Our team in the Centre for Midwifery & Women’s Health (CMWH) has written several other methods papers on the importance of mixed-methods research in community-based health studies [2-5].  We have, of course, conducted and published many mixed-methods studies over the past two decades [see for example 6-10].

 

Prof. Edwin van Teijlingen

 

 

References:

  1. Wasti, S. P., Simkhada, P., van Teijlingen, E., Sathian, B., & Banerjee, I. (2022). The Growing Importance of Mixed-Methods Research in HealthNepal Journal of Epidemiology, 12(1), 1175–1178.
  2. Simkhada, P., van Teijlingen, E., Wasti, S.P., Sathian, B. (2014) Mixed-methods approaches in health research in Nepal, Nepal Journal of Epidemiology 4(5): 415-416.
  3. Mahato, P., Angell, C., van Teijlingen, E., Simkhada, P. (2018) Using Mixed-methods Research in Health & Education in Nepal, Journal of Health Promotion 6: 45-8.
  4. Harvey, O., van Teijlingen, E., Parrish, M. (2022) Mixed-methods research on androgen abuse – a review, Current Opinion in Endocrinology & Diabetes 29(6):586-593.
  5. MacKenzie Bryers, H., van Teijlingen, E. Pitchforth, E. (2014) Advocating mixed-methods approaches in health research, Nepal Journal of Epidemiology 4(5): 417-422. http://www.nepjol.info/index.php/NJE/article/view/12018/9768
  6. Pitchforth, E, Watson, V, Tucker, J, Ryan, M, van Teijlingen E, Farmer, J, Ireland, J, Thomson, E, Kiger, A , Bryers, H. (2008) Models of intrapartum care and women’s trade-offs in remote and rural Scotland: A mixed-methods study BJOG: An International Journal of Obstetrics & Gynaecology, 115(5): 560-569.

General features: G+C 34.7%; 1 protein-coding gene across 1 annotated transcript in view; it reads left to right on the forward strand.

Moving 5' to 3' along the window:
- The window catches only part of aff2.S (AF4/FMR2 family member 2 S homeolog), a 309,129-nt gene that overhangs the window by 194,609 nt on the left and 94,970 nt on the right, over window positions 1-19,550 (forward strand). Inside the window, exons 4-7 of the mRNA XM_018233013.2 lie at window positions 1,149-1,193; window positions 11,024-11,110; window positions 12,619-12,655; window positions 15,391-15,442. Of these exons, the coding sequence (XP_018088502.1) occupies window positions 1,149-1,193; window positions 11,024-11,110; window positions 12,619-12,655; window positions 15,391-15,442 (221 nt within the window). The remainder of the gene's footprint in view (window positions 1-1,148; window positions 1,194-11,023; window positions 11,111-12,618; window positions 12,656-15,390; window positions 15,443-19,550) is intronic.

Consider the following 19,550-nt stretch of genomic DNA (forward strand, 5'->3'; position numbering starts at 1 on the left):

7. Wasti, SP, Simkhada, P., Randall, J, van Teijlingen, E, Freeman, J. (2012) Factors influencing adherence to antiretroviral treatment in Nepal: a mixed-methods study. PLoS ONE 7(5): e35547. doi:10.1371/journal.pone.0035547.
  8. Simkhada, P., van Teijlingen, E., Devkota, B., Pathak, RS, Sathian, B. (2014) Accessing research literature: A mixed-method study of academics in Higher Education Institutions in Nepal, Nepal Journal of Epidemiology 4(4): 405-14.
  9. Dost, S., Arnold, R., van Teijlingen, E. (2023) Management capacity in the Afghan Ministry of Public Health pre-Taliban: A mixed-methods study of political and socio-cultural issues, Razi International Medical Journal, 3(1): 9–18
  10. Sharma, S., van Teijlingen, E, Hundley, V., Stephens J., Simkhada, P., Angell, C., Sicuri, E., Belizan, J.M. (2013) Mixed-methods evaluation of maternity care intervention in rural Nepal: measuring what works, Poster P.2.3.004(A), Tropical Medicine & International Health 18(Suppl. 1): 183-184.

Paper with 160,000 reads

Occasionally we have the pleasure to announce that one of our papers has been read 300 times or 2,000 times or has been cited 40 times.  However, some papers are in a different category.  Today ResearchGate informed us  that our 2002 paper ‘The Importance of Pilot Studies’ [1] has been read 160,000 times.  This paper was written over two decades ago and submitted to the Nursing Standard when we were both still at the University of Aberdeen in Scotland.

 

Profs. Vanora Hundley & Edwin van Teijlingen

Centre for Midwifery & Women’s Health (CMWH)

 

Reference:

  1. van Teijlingen, E, Hundley, V (2002) The Importance of Pilot Studies, Nursing Standard, 16(40):33-6

Studying for M.Res. in CMWH

Now accepting research students in the Centre for Midwifery & Women’s Health (CMWH)